Sitting in his office, UC Berkeley Professor of Materials Science and Engineering Lane Martin listens to the tiny, whirring fan that cools his laptop. To him, the hum isn’t an annoyance—it’s the sound of a wasted resource with big potential.
Despite efforts to make generators and devices more energy-efficient, most of the power created by burning fossil fuels is ultimately wasted as heat. Unless we find a way to reduce energy losses, we could face a future of power shortages and environmental problems. With recent advances in materials that can soak up waste heat and turn it back into electrical power, new opportunities are opening up to help us save power and the planet.
The majority of the energy our laptops, smartphones, and electronics take in is wasted through the production, and subsequent loss, of heat. “All electrically powered devices require some form of electrical current to be carried through them,” explains Gabriel Velarde, a graduate student in materials science and engineering who is working on saving wasted power using tiny heat-capturing devices. “Running electricity through wires, even those that have low resistance, naturally creates and gives off heat.” And some electronics are more wasteful than others. Even the most efficient heat conversion processes only manage to convert half of the power they use into useful work. Even virtual services we enjoy, like the Internet, produce vast amounts of waste heat energy from the data centers that support them.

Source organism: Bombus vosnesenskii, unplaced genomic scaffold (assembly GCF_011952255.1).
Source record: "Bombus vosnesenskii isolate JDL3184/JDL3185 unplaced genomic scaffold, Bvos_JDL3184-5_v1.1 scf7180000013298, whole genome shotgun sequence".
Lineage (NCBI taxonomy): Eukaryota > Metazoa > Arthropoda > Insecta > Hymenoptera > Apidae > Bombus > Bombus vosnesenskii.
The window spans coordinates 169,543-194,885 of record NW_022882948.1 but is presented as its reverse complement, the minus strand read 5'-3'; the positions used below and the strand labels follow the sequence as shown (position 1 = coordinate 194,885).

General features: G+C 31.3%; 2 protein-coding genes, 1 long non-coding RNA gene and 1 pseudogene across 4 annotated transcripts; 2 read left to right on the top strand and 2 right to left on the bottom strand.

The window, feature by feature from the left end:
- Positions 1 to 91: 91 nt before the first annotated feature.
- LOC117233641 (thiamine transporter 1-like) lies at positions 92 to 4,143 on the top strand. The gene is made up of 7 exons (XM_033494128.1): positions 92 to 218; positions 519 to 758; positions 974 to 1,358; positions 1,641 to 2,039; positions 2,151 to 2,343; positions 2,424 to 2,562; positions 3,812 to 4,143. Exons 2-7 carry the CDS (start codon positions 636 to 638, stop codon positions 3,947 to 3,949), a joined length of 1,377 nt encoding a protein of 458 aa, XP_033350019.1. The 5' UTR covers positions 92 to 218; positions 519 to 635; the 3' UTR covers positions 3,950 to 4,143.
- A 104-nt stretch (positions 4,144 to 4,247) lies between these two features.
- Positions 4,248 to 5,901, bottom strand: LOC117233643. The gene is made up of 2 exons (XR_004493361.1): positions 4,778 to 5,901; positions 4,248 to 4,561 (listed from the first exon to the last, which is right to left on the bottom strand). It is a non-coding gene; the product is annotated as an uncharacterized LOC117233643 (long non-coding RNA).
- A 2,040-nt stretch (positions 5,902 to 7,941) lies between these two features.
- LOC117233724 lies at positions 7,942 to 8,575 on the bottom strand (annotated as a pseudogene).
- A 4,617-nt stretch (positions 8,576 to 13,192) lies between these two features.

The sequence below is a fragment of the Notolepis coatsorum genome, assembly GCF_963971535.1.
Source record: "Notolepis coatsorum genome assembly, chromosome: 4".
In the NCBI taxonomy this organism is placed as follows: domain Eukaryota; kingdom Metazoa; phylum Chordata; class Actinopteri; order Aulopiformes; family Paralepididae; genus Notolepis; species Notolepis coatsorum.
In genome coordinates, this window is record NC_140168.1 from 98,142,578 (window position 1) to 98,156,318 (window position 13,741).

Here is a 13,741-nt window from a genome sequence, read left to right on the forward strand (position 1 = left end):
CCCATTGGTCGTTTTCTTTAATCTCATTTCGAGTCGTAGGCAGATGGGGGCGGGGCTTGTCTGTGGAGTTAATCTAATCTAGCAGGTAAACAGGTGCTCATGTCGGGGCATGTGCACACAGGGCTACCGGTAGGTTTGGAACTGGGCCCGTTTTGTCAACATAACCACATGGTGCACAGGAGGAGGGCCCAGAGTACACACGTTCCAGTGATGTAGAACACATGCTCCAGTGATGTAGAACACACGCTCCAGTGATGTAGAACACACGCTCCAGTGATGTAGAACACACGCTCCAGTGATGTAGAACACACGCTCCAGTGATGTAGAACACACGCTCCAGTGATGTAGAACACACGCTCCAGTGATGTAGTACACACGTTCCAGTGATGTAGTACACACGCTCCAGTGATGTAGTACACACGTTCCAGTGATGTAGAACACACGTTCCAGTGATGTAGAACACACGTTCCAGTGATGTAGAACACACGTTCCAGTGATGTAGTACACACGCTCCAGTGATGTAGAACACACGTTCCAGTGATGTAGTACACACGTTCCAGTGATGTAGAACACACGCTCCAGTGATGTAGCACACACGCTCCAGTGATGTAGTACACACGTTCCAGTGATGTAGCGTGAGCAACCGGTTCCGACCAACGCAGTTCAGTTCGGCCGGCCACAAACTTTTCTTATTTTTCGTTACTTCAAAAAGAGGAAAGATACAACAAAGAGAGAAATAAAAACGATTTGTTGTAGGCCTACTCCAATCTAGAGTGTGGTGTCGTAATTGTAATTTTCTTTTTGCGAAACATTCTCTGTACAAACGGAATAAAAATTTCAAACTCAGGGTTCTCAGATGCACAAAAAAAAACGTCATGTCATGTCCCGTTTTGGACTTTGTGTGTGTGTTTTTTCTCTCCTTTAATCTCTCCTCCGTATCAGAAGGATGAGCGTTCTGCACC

Over 29 trillion kilowatt hours of energy are generated in the United States each year from a mix of fossil fuel and renewable energy sources. That’s enough energy to power every household in California for 30 years. But according to Monthly Energy Review data from the US Energy Information Administration (EIA), nearly 68 percent of this energy is ultimately wasted in the form of heat. In fact, nearly half of the wasted energy comes from the process of generating the electricity itself.